Watching an NFL game from the field gives one a completely different perspective on the sport. Photographing the game adds to that perspective. You begin to anticipate plays, reactions, touchdowns. You try to avoid being run down by thundering players as they barrel towards the sidelines. You see and hear things that you can't pick up on from television, or from the stands.
On Sunday's Panthers game against the Tennessee Titans, the weather was cool for the first time this season. As the sun flooded the field, running back Christian McCaffrey warmed up prior to the game. At this range, you see how agile these players really are. Some, like McCaffrey are smaller than imagined, but amazingly quick; others, like quarterback Cam Newton, are bigger than life. Backup quarterback Kyle Allen was all smiles as he tossed the ball, out of uniform. Only an invisible, unspoken barrier on the field separates these players from hoards of fans and a handful of photographers doing their jobs.
Up close, one can see how skilled these highly-trained players really are. The placekicker for the Titans, Ryan Succop, practiced continually on the sidelines throughout the game. Each time, he went through the same ritual: two or three steps to one side, lining up the imaginary ball in his sights, a strong kick and graceful landing as he watched the invisible ball soar towards its target. His eyes were full of an intense focus. There appeared to be nothing on his mind but his goal. Specialists like Succop are trained and dedicated to this one thing and, as a result, they are the best at what they do.
There are a myriad of funny, strange, and touching moments happening at any given time on the field before, during, and after the game. Players ran up to fist-bump the team videographer like old friends. One of the Titans kickers sang along to a Miley Cyrus song during a TV timeout. Moments later, the kickers paused to see which of their teammates had been injured on the field. The entire stadium chanted "MVP" in a roar after McCaffrey's 58-yard touchdown.
While the players are doing their job on the field, a fleet of photographers, videographers, security guards, and others are working the sidelines. The photographers are in constant motion, following ever play and walking the field as the teams move closer to the goal. In the press room, news agencies on deadline keep the world up to date with images from the game. For them, the day begins before the players start warming up and doesn't end until after the last press conference. Even more workers are buzzing through the cavernous bowels of the stadium post-game, gathering heaps of trash and equipment to be stowed away until next time. It takes an enormous amount of people to make this event possible, and many of these people remain unseen. The focus is always on the field.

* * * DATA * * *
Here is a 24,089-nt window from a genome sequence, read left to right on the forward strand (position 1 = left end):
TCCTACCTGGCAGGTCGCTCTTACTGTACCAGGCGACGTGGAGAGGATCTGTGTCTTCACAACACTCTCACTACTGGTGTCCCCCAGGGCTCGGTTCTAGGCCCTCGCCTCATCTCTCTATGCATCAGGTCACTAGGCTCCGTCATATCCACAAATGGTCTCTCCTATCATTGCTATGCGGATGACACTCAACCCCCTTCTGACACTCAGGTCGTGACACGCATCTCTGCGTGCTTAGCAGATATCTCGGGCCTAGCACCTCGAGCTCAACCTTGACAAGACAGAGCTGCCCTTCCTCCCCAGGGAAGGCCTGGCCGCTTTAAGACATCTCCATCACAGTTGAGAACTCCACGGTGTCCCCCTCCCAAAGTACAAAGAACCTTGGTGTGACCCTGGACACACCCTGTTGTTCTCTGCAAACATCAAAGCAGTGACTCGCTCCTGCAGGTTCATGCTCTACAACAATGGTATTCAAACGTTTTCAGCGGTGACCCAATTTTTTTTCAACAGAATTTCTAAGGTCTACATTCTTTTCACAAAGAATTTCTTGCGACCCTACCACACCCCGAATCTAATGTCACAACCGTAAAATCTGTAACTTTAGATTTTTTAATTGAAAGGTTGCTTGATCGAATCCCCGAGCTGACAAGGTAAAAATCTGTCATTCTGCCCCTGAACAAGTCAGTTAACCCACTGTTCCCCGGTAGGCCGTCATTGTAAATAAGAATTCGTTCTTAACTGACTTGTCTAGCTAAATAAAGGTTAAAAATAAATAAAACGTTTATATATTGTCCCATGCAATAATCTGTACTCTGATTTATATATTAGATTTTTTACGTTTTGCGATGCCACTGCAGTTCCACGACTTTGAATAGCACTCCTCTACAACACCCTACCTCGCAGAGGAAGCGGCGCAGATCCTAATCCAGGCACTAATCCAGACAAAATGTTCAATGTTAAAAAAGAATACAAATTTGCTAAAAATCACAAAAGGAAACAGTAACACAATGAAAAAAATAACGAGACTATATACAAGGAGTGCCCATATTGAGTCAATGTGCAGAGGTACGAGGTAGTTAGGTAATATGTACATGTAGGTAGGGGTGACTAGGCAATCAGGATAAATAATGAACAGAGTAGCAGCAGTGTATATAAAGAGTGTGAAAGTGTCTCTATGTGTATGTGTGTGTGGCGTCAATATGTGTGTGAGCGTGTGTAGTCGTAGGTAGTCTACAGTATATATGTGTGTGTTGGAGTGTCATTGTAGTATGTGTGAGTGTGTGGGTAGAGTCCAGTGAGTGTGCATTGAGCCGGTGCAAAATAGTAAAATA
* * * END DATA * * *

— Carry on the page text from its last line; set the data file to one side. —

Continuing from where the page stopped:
One of the most entertaining aspects of recent Panthers has been Cam Newton's fashion pre- and post-game. I have a great appreciation for Cam's creative and eccentric choices, and was floored the first time I saw him enter the press room. The smell of his parfum preceded him, a slightly floral, sandalwood scent. His black hat was bedazzled with spiderweb-like strands, his three-piece suit was short-sleeved with tailored shorts, and, infamously, his head was draped with a silk scarf, tied at the chin, in a babushka-like look. With a slow, ponderous voice, Cam recounted the lost game, which turned out to be one of his last before backup Kyle Allen stepped forward.
The players each have an individualized fashion sense, with apparent contrasts between some players. When Kyle Allen took to the podium after the Titans game, his contrast with Cam could not have been more apparent; in a white t-shirt, black denim jacket, and an official Panthers beanie, Allen looked sharp but casual, as if it had taken him mere minutes to get dressed after the game. After a wearying day of running up and down the sidelines and avoiding getting pummeled by large players, it is almost a reward to see what outfits show up behind the podium after each game.
The disassembly begins immediately after the game. Crowds disperse onto the field, players run and jump and hug each other, opposing teams swap jerseys in the middle of a ring of photographers and TV cameras, a mayhem that signifies the mystique around the game itself has been broken. The invisible border has fallen. I wander the field, laden with cameras, brushing shoulders with players and ESPN reporters, people who are probably more famous than I know. The sun is setting. My last sight as I exit the stadium is of Christian McCaffrey walking down a nondescript hallway to his press conference, wearing, I notice, a very nice black blazer.